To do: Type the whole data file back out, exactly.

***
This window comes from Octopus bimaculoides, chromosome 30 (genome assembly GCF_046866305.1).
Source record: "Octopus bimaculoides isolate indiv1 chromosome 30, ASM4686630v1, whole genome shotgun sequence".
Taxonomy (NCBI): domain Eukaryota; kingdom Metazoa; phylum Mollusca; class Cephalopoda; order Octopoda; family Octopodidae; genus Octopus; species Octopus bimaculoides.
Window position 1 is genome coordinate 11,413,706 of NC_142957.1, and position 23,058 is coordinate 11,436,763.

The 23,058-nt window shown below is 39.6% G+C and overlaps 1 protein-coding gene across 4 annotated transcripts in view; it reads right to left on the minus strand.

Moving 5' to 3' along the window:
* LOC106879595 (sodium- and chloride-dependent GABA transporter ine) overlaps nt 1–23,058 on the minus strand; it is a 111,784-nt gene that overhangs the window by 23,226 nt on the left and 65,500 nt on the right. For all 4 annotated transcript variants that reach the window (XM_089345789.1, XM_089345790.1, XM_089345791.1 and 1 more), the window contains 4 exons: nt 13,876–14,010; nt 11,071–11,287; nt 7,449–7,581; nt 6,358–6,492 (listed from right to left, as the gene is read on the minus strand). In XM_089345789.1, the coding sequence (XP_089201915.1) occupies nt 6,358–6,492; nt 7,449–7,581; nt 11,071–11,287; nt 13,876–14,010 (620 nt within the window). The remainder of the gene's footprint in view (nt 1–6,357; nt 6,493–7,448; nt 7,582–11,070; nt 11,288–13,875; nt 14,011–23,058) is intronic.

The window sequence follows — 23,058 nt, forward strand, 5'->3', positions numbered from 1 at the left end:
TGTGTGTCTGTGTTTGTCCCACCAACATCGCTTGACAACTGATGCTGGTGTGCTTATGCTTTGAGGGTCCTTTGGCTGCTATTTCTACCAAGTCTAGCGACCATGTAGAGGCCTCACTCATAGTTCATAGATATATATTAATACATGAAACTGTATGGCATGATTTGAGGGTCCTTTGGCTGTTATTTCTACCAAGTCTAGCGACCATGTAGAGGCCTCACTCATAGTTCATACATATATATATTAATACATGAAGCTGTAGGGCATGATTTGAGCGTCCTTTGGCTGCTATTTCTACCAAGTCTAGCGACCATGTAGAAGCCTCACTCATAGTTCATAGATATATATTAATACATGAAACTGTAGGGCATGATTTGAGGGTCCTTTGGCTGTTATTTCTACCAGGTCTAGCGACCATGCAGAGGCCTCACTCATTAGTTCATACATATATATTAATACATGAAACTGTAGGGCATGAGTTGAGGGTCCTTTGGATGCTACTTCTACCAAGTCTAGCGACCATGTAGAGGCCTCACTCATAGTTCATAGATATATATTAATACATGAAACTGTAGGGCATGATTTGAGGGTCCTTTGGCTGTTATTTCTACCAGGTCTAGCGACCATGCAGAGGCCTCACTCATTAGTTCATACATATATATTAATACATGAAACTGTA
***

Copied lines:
This window comes from Octopus bimaculoides, chromosome 30 (genome assembly GCF_046866305.1).
Source record: "Octopus bimaculoides isolate indiv1 chromosome 30, ASM4686630v1, whole genome shotgun sequence".
Taxonomy (NCBI): domain Eukaryota; kingdom Metazoa; phylum Mollusca; class Cephalopoda; order Octopoda; family Octopodidae; genus Octopus; species Octopus bimaculoides.
Window position 1 is genome coordinate 11,413,706 of NC_142957.1, and position 23,058 is coordinate 11,436,763.

The 23,058-nt window shown below is 39.6% G+C and overlaps 1 protein-coding gene across 4 annotated transcripts in view; it reads right to left on the minus strand.

Moving 5' to 3' along the window:
* LOC106879595 (sodium- and chloride-dependent GABA transporter ine) overlaps nt 1–23,058 on the minus strand; it is a 111,784-nt gene that overhangs the window by 23,226 nt on the left and 65,500 nt on the right. For all 4 annotated transcript variants that reach the window (XM_089345789.1, XM_089345790.1, XM_089345791.1 and 1 more), the window contains 4 exons: nt 13,876–14,010; nt 11,071–11,287; nt 7,449–7,581; nt 6,358–6,492 (listed from right to left, as the gene is read on the minus strand). In XM_089345789.1, the coding sequence (XP_089201915.1) occupies nt 6,358–6,492; nt 7,449–7,581; nt 11,071–11,287; nt 13,876–14,010 (620 nt within the window). The remainder of the gene's footprint in view (nt 1–6,357; nt 6,493–7,448; nt 7,582–11,070; nt 11,288–13,875; nt 14,011–23,058) is intronic.

The window sequence follows — 23,058 nt, forward strand, 5'->3', positions numbered from 1 at the left end:
TGTGTGTCTGTGTTTGTCCCACCAACATCGCTTGACAACTGATGCTGGTGTGCTTATGCTTTGAGGGTCCTTTGGCTGCTATTTCTACCAAGTCTAGCGACCATGTAGAGGCCTCACTCATAGTTCATAGATATATATTAATACATGAAACTGTATGGCATGATTTGAGGGTCCTTTGGCTGTTATTTCTACCAAGTCTAGCGACCATGTAGAGGCCTCACTCATAGTTCATACATATATATATTAATACATGAAGCTGTAGGGCATGATTTGAGCGTCCTTTGGCTGCTATTTCTACCAAGTCTAGCGACCATGTAGAAGCCTCACTCATAGTTCATAGATATATATTAATACATGAAACTGTAGGGCATGATTTGAGGGTCCTTTGGCTGTTATTTCTACCAGGTCTAGCGACCATGCAGAGGCCTCACTCATTAGTTCATACATATATATTAATACATGAAACTGTAGGGCATGAGTTGAGGGTCCTTTGGATGCTACTTCTACCAAGTCTAGCGACCATGTAGAGGCCTCACTCATAGTTCATAGATATATATTAATACATGAAACTGTAGGGCATGATTTGAGGGTCCTTTGGCTGTTATTTCTACCAGGTCTAGCGACCATGCAGAGGCCTCACTCATTAGTTCATACATATATATTAATACATGAAACTGTA